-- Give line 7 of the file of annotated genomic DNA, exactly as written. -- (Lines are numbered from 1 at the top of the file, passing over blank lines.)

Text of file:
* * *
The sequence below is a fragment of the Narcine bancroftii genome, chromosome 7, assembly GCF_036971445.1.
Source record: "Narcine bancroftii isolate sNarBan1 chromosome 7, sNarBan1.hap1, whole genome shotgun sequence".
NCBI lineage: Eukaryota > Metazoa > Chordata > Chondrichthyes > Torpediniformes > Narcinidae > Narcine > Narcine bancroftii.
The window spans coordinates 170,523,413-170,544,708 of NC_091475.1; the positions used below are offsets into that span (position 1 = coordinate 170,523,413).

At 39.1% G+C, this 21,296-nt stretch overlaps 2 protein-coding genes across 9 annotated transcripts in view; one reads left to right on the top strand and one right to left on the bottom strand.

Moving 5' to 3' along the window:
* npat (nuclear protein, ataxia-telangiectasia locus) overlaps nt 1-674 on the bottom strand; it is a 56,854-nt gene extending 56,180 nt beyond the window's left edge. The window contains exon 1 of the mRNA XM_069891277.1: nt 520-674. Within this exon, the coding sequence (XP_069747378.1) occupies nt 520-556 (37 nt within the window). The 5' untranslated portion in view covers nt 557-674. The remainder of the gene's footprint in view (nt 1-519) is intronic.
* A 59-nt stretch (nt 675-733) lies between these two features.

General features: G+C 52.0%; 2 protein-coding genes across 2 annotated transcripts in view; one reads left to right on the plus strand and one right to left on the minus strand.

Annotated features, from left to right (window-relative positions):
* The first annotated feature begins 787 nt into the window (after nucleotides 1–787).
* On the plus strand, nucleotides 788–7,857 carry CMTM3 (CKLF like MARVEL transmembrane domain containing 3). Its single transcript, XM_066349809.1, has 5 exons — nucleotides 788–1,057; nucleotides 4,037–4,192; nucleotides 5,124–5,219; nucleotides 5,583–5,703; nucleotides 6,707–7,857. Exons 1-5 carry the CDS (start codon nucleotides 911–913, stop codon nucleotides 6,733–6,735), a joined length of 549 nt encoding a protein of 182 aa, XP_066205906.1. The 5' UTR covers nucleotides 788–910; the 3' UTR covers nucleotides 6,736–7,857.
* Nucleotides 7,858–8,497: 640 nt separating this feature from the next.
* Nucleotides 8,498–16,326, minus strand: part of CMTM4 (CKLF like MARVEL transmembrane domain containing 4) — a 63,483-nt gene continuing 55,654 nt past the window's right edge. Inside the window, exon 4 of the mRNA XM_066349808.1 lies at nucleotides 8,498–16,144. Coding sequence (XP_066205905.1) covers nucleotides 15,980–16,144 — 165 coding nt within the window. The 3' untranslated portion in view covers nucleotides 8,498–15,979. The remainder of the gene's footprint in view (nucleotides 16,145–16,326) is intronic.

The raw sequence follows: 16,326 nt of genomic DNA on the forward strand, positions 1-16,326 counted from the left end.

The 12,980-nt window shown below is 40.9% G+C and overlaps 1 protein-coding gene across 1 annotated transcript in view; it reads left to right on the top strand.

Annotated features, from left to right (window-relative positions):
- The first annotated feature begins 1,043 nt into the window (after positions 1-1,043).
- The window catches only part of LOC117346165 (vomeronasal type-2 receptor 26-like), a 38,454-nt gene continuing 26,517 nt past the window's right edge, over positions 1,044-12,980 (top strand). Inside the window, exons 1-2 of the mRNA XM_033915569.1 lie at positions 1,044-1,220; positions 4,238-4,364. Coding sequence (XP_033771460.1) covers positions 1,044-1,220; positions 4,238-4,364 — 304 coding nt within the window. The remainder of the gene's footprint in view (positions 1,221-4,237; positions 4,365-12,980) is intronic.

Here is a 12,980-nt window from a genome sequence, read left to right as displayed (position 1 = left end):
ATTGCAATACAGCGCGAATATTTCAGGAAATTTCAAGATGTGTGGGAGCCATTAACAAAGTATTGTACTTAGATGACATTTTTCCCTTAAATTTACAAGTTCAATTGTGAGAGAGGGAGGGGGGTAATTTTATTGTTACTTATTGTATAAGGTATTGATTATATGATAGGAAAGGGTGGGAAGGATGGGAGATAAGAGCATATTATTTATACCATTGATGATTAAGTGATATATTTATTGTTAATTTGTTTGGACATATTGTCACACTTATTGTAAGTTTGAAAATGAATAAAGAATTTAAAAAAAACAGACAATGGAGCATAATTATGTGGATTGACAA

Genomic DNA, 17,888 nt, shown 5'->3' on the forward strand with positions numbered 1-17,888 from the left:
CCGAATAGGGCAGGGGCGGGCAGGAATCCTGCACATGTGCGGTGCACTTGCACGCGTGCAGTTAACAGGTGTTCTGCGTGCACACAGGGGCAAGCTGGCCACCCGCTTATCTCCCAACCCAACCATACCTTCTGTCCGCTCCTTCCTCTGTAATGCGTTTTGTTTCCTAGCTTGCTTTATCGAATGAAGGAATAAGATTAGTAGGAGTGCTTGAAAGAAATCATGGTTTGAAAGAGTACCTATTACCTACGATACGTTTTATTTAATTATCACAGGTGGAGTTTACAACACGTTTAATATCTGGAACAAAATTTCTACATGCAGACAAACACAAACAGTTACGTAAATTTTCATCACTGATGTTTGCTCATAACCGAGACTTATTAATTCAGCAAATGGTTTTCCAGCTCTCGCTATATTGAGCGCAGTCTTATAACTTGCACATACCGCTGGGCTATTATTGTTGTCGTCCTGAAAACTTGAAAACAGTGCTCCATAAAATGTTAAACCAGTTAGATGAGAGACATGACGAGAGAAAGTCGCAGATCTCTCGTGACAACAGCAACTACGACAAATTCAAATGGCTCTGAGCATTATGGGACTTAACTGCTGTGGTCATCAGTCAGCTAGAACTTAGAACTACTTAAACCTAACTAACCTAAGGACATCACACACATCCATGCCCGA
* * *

* npat (nuclear protein, ataxia-telangiectasia locus) overlaps nt 1-674 on the bottom strand; it is a 56,854-nt gene extending 56,180 nt beyond the window's left edge. The window contains exon 1 of the mRNA XM_069891277.1: nt 520-674. Within this exon, the coding sequence (XP_069747378.1) occupies nt 520-556 (37 nt within the window). The 5' untranslated portion in view covers nt 557-674. The remainder of the gene's footprint in view (nt 1-519) is intronic.